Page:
With our cross-country goat’s milk smuggling analogy, imagine Fuel A can take you as high as 80 mph but no faster. Fuel B can take you about 180 mph, but you can only burn 2 gallons before refueling.

If your goat’s milk smuggling operation is discovered by  the authorities and you have to outrun the police, which fuel do you want to burn?

Fuel B, that’s right, CARBS.

It seems the best approach would be to rely on fat as much as possible and keep some carbs in the tank for any uphill climbs, or for a strong surge at the end of the race.

How To Burn Fat While Running

“The most potent way to enhance your body’s burning of fat, whether you’re sedentary or a world class athlete, is restricting carbs. It’s more potent than any other lifestyle modification, more potent than any drug.” –Dr. Jeff Volek

Many endurance athletes are experimenting with low carbohydrate, high fat diets in an attempt to get their bodies to rely more on fat during exercise. Traditionally, sports nutritionists have recommended a high carbohydrate diet for athletes.

There is plenty of evidence that the high carbohydrate diet works. In short term studies where high and low carbohydrate diets have been compared, athletes on the high carbohydrate diet perform better.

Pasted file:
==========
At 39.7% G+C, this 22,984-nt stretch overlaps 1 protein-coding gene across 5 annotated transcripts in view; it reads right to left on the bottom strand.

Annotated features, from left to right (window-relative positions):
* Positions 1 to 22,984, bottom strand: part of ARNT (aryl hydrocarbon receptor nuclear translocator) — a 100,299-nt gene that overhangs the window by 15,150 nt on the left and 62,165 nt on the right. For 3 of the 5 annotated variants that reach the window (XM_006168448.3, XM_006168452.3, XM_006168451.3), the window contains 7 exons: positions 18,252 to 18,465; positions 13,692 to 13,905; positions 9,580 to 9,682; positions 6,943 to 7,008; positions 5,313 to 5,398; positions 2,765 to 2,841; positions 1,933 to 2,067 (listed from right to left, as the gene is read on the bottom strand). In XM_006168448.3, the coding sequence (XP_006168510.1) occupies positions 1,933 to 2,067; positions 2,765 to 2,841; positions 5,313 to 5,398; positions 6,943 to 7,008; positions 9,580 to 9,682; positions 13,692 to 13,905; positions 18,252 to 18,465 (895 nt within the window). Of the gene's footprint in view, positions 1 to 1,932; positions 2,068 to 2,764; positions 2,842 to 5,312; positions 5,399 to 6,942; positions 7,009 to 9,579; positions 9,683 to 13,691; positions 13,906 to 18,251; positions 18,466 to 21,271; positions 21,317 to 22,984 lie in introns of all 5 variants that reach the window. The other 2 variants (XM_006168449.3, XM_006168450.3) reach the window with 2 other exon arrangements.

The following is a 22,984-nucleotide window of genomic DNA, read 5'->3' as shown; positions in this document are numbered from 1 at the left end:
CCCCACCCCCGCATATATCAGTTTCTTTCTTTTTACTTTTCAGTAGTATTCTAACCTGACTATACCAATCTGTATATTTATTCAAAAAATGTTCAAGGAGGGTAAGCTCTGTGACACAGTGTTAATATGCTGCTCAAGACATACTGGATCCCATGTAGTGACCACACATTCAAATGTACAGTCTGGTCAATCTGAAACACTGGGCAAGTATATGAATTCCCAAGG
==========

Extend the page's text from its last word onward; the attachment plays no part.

Presumably this is due to higher amounts of glycogen–your body’s storage form of carbohydrate. High carb diets help keep your glycogen stores higher. This give you more fuel for fast, immediate use.

However some athletes such as Zach Bitter and Timothy Olson have been experimenting with long term carbohydrate reduction. In theory, this will shift your body’s metabolic engines to burn more fat during exercise.

If this “fat adapted” diet works, then you will be able to go faster and farther in a race with less refueling and therefore a lower chance of digestive issues or glycogen depletion (bonking).

In order to turn your body into a fat burning machine with enough carbohydrate on board for a strong kick at the end of a race, you could train low and compete high when it comes to carbohydrates.